There are valid points to make about the history of several DUP politicians. The rhetoric and behaviour of the late Ian Paisley deserved excoriation — though in the end he formed a joint Executive, which we should remember too. It’s fair to say that it did at times display a worrying level of equivocation over loyalist terrorism. Recently, the RHI scandal and Arlene Foster’s stubbornness speak ill of DUP attitudes to good governance.

But conflating the DUP’s periodic failure to keep its nose clean with the role of the IRA mistakes the case. Conflating deeply conservative religiosity with having been inextricably bound up with terrorism won’t get you very far in understanding Northern Ireland. And DUP flirtations with Ulster Resistance were very different from the IRA’s responsibility for nearly half of deaths during the Troubles and its inherent connection with Sinn Féin. I’m not saying there aren’t a great many charges to lay at the DUP’s door over many years. But I am saying it’s a different set of arguments. The DUP is not the PUP.

Confidence, supply and the peace process

It is wholly fair to worry about the impact on the impartiality of the UK Government, perceived or actual, in the Northern Ireland peace process. The key part of the Good Friday Agreement cited here reads as follows:

The two Governments:

… affirm that whatever choice is freely exercised by a majority of the people of Northern Ireland, the power of the sovereign government with jurisdiction there shall be exercised with rigorous impartiality on behalf of all the people in the diversity of their identities and traditions …

It doesn’t constrain government formation in either the United Kingdom or a united Ireland. (Imagine the reaction were a united Ireland banned from giving Sinn Féin a role in government in Dublin and you’ll see why not.)

But it would be wholly unacceptable for the UK Government to be parti pris on either side in the peace process. A full coalition, with collective responsibility across government policy including the Northern Ireland Office, currently would make the UK Government’s position impossible in practice. But that’s not on the cards. A full coalition would serve neither the DUP’s interest nor the Conservatives’. The DUP wouldn’t want that level of responsibility; the Conservatives will have to reach beyond the DUP to make this House of Commons function anyway.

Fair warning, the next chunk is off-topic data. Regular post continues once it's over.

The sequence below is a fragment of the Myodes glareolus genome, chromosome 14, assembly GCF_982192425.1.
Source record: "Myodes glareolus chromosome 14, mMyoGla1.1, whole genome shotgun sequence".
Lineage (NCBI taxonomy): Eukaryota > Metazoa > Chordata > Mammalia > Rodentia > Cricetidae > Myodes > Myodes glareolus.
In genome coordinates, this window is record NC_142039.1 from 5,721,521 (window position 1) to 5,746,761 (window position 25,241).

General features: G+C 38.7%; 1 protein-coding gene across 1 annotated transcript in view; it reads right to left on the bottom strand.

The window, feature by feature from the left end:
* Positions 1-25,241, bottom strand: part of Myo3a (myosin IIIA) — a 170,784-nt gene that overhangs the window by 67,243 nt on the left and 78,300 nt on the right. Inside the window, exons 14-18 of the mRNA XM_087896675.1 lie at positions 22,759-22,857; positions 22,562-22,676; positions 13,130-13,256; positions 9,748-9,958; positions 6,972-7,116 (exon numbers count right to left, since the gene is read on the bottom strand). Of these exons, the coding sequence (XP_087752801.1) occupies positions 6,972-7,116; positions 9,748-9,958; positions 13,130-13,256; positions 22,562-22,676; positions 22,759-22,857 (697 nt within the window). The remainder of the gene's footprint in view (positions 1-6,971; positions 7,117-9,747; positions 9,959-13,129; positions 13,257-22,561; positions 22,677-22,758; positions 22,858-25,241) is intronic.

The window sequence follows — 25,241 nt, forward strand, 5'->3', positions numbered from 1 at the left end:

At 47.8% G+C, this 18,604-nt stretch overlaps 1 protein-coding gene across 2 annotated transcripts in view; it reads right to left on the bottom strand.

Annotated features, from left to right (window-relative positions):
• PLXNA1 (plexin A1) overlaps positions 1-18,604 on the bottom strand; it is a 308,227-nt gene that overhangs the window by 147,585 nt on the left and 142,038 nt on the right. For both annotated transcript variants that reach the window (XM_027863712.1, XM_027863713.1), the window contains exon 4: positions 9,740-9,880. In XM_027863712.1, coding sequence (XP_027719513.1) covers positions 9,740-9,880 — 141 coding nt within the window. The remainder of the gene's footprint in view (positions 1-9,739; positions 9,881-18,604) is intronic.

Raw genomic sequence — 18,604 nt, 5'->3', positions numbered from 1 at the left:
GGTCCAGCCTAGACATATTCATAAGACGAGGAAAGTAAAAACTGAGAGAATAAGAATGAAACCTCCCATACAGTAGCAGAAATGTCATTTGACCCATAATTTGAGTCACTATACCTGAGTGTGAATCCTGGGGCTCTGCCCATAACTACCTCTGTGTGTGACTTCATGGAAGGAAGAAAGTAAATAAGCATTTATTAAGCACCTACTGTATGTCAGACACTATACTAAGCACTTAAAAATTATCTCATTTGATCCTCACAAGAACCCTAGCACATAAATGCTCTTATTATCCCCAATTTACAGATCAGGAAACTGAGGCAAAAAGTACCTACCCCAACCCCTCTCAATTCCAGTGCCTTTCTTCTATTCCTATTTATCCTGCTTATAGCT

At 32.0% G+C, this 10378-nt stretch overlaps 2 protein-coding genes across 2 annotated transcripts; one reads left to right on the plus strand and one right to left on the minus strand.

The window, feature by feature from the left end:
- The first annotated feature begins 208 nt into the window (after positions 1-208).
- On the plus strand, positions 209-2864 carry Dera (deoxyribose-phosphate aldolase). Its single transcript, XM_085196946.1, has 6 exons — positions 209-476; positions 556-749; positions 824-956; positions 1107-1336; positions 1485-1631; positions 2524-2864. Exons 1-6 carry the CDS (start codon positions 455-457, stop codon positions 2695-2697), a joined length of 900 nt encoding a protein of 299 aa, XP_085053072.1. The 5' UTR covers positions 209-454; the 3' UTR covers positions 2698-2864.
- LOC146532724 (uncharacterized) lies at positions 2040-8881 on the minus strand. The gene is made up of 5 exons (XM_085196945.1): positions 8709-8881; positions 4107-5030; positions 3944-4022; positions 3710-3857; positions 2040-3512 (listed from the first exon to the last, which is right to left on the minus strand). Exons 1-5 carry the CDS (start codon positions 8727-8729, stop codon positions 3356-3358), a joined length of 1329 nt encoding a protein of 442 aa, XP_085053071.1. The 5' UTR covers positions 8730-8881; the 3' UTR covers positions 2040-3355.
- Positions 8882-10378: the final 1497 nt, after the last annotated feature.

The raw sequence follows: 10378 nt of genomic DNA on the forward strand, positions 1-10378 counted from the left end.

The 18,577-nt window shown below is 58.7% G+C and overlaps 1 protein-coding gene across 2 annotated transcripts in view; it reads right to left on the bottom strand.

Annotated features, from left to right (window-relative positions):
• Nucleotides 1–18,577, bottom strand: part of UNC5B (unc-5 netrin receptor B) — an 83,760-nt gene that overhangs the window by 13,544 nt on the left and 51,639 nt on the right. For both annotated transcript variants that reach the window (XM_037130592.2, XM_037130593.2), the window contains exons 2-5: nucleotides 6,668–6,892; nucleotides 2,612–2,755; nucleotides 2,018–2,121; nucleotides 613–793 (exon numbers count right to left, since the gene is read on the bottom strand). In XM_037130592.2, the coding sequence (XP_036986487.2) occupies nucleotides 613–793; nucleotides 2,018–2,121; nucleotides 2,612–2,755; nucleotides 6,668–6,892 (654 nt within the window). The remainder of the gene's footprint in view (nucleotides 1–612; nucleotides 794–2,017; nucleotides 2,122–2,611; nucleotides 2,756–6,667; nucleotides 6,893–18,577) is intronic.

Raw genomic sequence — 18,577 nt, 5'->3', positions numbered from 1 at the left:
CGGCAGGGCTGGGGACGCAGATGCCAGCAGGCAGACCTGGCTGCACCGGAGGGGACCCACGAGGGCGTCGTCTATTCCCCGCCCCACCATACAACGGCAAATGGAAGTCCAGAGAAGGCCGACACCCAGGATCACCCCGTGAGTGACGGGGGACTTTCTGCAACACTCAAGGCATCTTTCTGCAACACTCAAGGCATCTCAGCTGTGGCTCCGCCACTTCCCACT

The main issue, from a Tory point of view, is guaranteed support for its Budgets — supply. And with a confidence and supply deal, there is no need for matters relating to the NIO to be included. It is completely fair to be worried about the quality of those assurances and to scrutinise the substance of a confidence and supply deal. Obviously, there would need to be assurances about impartiality, which the Irish Government states it has been given. And as the SDLP’s leader has very sensibly said, “We have to judge it on its merits and see what the deal looks like.”

A confidence and supply deal may well be a bad idea. It may very well be politically unwise. But it’s not constitutionally or politically illegitimate in and of itself, any more than it was when Labour toyed with similar deals in 2010.

The principle of consent

Above all, too many in Great Britain have seemed hostile to the very notion that Northern Ireland’s MPs might affect the balance of power at Westminster. It feels a bit like the concerns in the 1950s that integrating Malta into the UK might allow its MPs to do the same in close elections. But unlike Malta, Northern Ireland already forms part of the UK. Its MPs have every right to a say in its governance, as do MPs from England, Scotland and Wales.

This is a basic principle of fair treatment of the UK’s constituent countries. It also goes to the heart of the principle of consent in the Good Friday Agreement. That Agreement recognises that Northern Ireland’s membership of the UK is based on the will of its people and can only be changed by that same will. Membership of the UK confers certain rights, including a voice in the House of Commons. If you don’t grant the region the right to its say in excepted and reserved matters and its voice in Parliament — and if your view is essentially that it can only have that voice so long as it never decides anything, you’re only granting that right in the narrowest possible way, if at all — you’ve got a pretty shallow understanding of the principle of consent.